As the stream of corruption and financial abuse of power cases brought against leaders of the previous government and its key supporters continues unabated, it is important that all stakeholders and stake players in our governance system recognise that the 1MDB episode is, in fact, the tip of the iceberg of costly financial transgressions that have bedeviled the country since independence.
To enable the country to begin afresh in the quest for good governance and a clean Malaysia, the Pakatan Harapan government has now come out with an anti-corruption road map.
Recently unveiled, the National Anti-Corruption Plan (NACP) 2019-23 calls for the rule of law; improving government efficiency, transparency and accountability; and creating a clean business environment. It also has six priority areas and strategies.
All of this is well and good, as with most motherhood declarations. However a key component is missing from the NACP – which alone can provide a truer picture of the diverse ways in which the nation’s Treasury has been ransacked or hijacked by those in positions of power and authority in the past, as well as a better estimate of the cost of national financial transgressions, past and present.
To correct this absent component in the NACP, as well as to refute the growing accusation that the charges levelled against former prime minister Najib Abdul Razak smack of selective political persecution, we call on the Harapan government to review the entire range of the most costly financial scandals that have rocked the nation since 1980 through an independent tribunal – using perhaps a cut off point of RM100 million for a start.
Some of these scandals, for example, the cases involving Port Klang Free Zone (PKFZ); Perwaja Steel; Maminco; Bumiputra Malaysia Finance; Bank Negara foreign exchange; Scorpene submarine; approved permits (AP); National Feedlot Corporation (‘Cowgate’); and Tabung Haji, may have already been investigated or they may have been deemed unnecessary of investigation by the previous government.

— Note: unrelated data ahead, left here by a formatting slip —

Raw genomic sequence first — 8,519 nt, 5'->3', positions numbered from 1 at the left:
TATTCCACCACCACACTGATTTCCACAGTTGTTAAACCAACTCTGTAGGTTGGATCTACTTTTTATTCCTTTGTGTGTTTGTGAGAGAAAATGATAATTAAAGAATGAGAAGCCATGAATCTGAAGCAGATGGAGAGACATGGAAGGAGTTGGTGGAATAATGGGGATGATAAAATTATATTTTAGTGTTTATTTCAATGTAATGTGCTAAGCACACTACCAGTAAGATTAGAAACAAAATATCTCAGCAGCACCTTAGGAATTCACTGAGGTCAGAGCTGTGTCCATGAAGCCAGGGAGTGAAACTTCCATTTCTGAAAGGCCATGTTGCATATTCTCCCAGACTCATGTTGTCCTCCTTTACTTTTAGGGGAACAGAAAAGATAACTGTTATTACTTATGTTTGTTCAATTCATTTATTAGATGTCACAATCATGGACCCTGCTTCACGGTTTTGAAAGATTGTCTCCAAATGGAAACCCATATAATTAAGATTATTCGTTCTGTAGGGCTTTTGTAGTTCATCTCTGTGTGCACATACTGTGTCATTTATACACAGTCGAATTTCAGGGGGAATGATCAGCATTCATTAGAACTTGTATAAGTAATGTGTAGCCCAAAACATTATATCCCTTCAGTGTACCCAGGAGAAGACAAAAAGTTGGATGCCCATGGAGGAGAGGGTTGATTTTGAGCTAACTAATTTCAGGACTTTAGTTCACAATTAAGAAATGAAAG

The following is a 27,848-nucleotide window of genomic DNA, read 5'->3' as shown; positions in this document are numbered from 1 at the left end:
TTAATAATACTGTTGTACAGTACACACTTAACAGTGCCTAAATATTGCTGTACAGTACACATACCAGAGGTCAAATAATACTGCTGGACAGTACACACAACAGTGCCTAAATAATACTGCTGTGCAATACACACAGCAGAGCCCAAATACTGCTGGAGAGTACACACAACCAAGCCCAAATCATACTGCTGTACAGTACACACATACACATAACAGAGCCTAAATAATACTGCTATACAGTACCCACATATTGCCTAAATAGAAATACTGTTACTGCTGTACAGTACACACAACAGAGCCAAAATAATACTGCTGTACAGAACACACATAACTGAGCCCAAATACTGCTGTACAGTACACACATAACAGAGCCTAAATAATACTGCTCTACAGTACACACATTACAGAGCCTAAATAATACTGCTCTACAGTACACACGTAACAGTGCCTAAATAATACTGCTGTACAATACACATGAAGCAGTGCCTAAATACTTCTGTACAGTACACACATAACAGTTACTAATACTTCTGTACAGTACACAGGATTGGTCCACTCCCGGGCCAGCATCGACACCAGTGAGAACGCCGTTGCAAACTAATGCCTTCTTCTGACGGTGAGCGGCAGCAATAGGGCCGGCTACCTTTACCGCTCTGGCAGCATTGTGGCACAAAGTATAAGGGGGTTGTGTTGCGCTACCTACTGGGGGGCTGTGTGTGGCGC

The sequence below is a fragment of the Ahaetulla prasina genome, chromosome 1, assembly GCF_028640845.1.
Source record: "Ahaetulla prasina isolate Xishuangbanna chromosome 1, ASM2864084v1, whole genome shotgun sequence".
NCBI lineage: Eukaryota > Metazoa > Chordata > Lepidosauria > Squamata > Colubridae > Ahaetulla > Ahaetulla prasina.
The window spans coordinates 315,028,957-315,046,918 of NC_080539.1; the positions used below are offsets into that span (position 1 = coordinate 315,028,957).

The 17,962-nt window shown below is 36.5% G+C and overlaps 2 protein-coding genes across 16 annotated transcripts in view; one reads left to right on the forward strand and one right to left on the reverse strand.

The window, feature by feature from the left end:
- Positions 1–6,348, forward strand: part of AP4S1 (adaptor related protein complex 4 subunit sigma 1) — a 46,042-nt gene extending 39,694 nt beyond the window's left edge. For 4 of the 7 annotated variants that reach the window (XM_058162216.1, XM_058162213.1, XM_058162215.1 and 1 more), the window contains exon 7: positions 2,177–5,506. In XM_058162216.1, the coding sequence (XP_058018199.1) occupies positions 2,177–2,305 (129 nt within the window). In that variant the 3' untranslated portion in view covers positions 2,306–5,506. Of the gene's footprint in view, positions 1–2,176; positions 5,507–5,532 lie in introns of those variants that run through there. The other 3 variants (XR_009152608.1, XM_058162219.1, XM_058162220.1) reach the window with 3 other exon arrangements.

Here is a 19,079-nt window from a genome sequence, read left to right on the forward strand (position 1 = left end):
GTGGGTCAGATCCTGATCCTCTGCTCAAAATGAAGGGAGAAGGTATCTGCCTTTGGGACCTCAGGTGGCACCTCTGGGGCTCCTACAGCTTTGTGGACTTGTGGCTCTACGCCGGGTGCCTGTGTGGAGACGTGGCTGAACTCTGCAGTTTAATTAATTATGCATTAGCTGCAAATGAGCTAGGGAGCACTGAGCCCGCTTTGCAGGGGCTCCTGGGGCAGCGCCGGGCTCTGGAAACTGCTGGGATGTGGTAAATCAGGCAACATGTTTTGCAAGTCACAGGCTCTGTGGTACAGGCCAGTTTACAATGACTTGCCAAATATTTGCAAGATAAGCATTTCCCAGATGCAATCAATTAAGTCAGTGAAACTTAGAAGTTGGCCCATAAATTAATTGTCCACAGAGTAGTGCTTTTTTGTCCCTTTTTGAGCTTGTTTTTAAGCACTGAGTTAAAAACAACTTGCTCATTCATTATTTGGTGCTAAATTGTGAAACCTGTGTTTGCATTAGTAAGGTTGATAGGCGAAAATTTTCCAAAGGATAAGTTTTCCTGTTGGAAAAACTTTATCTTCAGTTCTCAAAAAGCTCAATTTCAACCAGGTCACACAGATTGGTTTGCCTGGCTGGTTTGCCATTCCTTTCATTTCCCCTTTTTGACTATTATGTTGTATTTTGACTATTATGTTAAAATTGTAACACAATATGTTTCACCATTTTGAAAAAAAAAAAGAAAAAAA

These, as well as a longer list of other not pursued financial scandals, need to be scrutinised by a new group of experts and truth seekers who are not aligned to the Harapan or BN parties. Working with the MACC and the Attorney-General’s Chambers, the independent tribunal should be mandated the authority to review each case and to decide whether there is a fair as well as legal basis for action to be taken against those involved in the financial scandal.
A short list of notable alleged political, financial and corporate scams and scandals in the country can be found here.
Merit for reopening old cases
The merit of our proposal can be seen in at least three ways.
Firstly, it will breath new life into the reform process, through a non-partisan, transparent and accountable process.
Secondly, it will refute the claim made that there has been selective immunity given to those responsible for earlier abuse of power and financial transgressions of the first order of magnitude, which have impoverished the nation.
Thirdly, it can be the most effective deterrent to future high financial crimes and abuse of power involving political leaders and their associates from the civil service and private sector.
To ensure that our proposal receives the seriousness that it deserves we would like to propose the following:
1) The print and social media devote a special column on the subject and invite members of the public to submit their opinions. In addition, the editors could write up their opinions through editorials or special reports;
2) NGOs and other non-politically aligned groups meet on the issue and share their opinions on it through press statements and organised feedback events; and
3) Parliament initiates a special sitting on the subject matter of “Rule of Law and establishment of an independent tribunal to investigate major financial transgressions and abuse of power”.
-By Tawfik Ismail and Lim Teck Ghee